The defeat not only spoiled Tech's Atlantic Coast Conference debut, it also snapped a nine-game home winning streak by the Hokies (5-3, 0-1).
“As far as we’re concerned, any road win is good,” UNC coach Roy Williams said. “They came out trying to spread the floor and we didn’t panic. We had enough patience and enough intensity to play defense for the whole 35 seconds, and then go down to the offensive end.”
When the Tar Heels fell behind 20-19 with 7:46 left to play in the first half, the near-capacity Cassell Coliseum crowd of 9,847 had just what it wanted -- a close game -- as unlike all but two of UNC’s previous opponents, VT avoided a Carolina blowout in the game’s early stages.
In fact, the opening night loss to Santa Clara notwithstanding, it was the latest the Tar Heels had trailed in a game this year.
Led by a sticky defense and four first-half 3-pointers by Zabian Dowdell, the Hokies had upset on their minds. Dowdell led all scorers with 21 points.
The score seesawed while Virginia Tech stayed in the game. And two quick fouls on Rashad McCants – one of which was difficult to explain – kept the ACC’s leader in field goal percentage out of his offensive flow in the first half. But the Tar Heels had little problem taking advantage of the out-manned Hokies in the post, and went into the locker room up 41-27 behind 25 combined first half points by Sean May, Jawad Williams and Marvin Williams.
Then Carolina, which shot over 64 percent in each half, extended its lead to over 20 points less than six minutes into the second half.
“We don’t have physical frontcourt players,” said Tech head coach Seth Greenberg. “That’s just the way it is. May and [Jawad] Williams were physical with us and we’re just not there yet. We couldn't compete.”
Other than the fact the Tar Heels turned the ball over 22 times, seven by Raymond Felton, and McCants seemed absent for most of the game -- at least offensively -- Williams said he thought his team “played well.”
However, Felton shot the ball well from the outside –- 3-for-3 from beyond the arc. And McCants did have two blocks, a steal and two assists in just 18 minutes, though he finished with only three points.
“With some teams in the past, even last year, if [McCants] wasn’t scoring, it was difficult for us,” Roy Williams said. “But I liked the way everybody else picked us up and helped us put the ball in the basket. In the last part of the game he was still hustling, and he wouldn’t have even done that in the past. Needless to say, my big worry is not about Rashad McCants.”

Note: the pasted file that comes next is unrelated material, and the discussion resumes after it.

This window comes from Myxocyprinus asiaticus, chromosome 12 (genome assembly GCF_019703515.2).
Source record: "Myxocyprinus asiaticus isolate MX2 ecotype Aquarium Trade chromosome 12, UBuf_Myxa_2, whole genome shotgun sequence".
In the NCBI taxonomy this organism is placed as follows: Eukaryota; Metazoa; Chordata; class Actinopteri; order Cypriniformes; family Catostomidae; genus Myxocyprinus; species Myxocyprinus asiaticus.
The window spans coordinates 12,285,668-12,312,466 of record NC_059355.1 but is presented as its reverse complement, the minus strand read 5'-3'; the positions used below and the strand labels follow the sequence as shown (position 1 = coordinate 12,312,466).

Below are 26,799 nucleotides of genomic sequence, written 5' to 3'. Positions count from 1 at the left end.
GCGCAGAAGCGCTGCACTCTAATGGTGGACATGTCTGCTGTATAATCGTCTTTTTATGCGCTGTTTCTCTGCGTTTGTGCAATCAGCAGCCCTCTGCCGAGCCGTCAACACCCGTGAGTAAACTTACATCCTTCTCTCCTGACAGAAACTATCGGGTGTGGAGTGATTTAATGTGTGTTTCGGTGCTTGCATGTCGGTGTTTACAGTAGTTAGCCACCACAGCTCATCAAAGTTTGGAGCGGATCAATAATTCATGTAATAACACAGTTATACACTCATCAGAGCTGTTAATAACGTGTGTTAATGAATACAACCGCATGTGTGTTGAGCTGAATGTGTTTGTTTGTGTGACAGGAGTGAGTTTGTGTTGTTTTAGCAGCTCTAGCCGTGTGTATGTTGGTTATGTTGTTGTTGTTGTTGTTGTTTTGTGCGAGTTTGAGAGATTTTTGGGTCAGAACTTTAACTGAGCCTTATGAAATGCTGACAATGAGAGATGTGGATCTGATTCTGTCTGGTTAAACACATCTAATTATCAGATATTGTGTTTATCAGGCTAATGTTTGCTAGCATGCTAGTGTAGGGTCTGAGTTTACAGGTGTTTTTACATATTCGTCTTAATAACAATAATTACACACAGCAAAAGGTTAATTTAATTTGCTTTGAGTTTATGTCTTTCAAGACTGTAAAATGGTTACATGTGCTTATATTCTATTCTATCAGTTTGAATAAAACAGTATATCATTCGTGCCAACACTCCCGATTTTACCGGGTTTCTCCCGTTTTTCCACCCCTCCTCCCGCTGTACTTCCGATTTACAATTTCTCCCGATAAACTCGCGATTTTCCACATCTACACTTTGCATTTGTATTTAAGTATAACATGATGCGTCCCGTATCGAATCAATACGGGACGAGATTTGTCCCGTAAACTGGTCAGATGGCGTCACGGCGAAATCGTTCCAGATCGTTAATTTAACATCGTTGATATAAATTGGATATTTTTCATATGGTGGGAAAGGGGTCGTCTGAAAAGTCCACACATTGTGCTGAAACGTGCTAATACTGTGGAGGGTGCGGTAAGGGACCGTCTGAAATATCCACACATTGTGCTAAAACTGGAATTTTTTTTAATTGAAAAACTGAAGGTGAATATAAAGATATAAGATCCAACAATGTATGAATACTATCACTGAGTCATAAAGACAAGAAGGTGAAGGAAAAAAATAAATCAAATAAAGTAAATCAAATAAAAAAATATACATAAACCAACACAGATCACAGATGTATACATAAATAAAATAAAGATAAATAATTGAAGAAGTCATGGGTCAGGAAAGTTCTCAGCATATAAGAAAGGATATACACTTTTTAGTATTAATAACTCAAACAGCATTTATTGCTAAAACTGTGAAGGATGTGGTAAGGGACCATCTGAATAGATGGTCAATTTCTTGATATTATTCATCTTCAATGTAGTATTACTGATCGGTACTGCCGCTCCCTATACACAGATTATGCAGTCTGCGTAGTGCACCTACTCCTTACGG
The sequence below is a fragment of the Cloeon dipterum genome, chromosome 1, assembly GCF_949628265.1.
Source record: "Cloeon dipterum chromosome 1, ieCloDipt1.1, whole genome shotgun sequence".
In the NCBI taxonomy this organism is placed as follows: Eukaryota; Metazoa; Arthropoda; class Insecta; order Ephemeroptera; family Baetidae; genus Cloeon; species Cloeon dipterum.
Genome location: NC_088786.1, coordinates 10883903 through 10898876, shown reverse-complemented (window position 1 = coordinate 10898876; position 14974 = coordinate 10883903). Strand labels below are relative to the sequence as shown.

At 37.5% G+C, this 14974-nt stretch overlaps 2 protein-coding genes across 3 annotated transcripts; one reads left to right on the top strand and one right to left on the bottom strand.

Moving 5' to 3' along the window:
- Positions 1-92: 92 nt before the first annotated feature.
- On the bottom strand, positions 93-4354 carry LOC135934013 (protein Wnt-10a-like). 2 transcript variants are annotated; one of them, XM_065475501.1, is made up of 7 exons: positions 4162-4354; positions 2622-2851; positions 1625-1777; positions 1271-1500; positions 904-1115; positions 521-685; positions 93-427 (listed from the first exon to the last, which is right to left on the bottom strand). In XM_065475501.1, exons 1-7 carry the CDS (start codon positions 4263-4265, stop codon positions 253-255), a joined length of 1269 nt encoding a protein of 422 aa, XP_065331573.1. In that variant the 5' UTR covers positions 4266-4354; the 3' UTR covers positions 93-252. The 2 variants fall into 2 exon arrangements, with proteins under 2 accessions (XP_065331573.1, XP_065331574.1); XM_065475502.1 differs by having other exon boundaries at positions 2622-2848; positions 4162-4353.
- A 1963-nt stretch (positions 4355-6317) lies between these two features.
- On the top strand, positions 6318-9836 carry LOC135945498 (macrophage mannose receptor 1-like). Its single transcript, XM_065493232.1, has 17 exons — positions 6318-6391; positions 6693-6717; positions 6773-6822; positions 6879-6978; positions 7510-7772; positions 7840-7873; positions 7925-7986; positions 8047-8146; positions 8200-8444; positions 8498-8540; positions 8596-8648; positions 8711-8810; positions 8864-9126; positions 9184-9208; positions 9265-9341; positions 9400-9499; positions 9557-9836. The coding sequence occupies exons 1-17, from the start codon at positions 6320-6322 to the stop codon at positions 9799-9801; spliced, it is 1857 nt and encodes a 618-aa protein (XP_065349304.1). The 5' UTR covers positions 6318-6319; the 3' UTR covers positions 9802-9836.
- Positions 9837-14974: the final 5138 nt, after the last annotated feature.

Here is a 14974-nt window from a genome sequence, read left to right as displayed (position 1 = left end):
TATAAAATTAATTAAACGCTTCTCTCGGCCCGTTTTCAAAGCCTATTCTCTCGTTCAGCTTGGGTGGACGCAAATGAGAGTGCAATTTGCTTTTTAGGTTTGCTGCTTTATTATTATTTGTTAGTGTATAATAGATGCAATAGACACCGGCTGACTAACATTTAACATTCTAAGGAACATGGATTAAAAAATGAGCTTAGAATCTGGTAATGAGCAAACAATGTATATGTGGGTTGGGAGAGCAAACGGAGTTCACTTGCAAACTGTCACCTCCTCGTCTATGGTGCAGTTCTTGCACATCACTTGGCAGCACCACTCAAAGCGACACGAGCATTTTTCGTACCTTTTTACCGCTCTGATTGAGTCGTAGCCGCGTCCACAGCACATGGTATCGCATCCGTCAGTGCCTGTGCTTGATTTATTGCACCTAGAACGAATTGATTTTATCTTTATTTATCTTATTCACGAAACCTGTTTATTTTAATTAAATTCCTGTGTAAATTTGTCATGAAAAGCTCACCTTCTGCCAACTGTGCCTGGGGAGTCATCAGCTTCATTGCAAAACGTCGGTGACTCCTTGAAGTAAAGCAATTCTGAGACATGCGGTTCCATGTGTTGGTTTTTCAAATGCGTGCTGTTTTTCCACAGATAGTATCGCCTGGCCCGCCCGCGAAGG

McCants’ fourth foul, when he threw Hokies hitman Deron Washington to the floor, smacked of ‘payback’ for an elbow thrown by Washington earlier in the game.
Washington, a freshman forward, was also victimized by a thunderous dunk by May, who finished with 17 points and eight rebounds.
“I haven’t dunked on somebody since I’ve been here,” May said. “There’s been some other people around, but not chest-to chest. I told him, ‘Welcome to the ACC, baby.’”
But as he has all season, it was Jawad Williams who provided consistent play on both ends of the floor. Williams, who has scored in double-digits in every game this year, was 7-for-8 from the floor for 17 points to go with five blocks on the defensive end.
“We just wanted to go out and play our game and hope for a win,” Jawad Williams said. “We just had to bounce back and keep our composure.”
Marvin Williams, in perhaps his best game of his young career, was 5-for-6 from the floor for 12 points, including a couple of outstanding dunks that foreshadowed the special player he is destined to become.
“They played great defense,” Marvin Williams said. “But that’s one of our strengths – to go inside. It was tough. Virginia Tech is a real good team, but we played well, too.”
UNC continued to play some of its best defense in years, holding the Hokies to 36 percent shooting, including 1-for-5 from 3-point range in the second half. Carolina also forced 20 turnovers and won the battle of the boards, 34-24.
The Tar Heels will now play its next four games – all non-conference and all at home – in a 12-day span, before returning to league play versus Maryland on Jan. 8.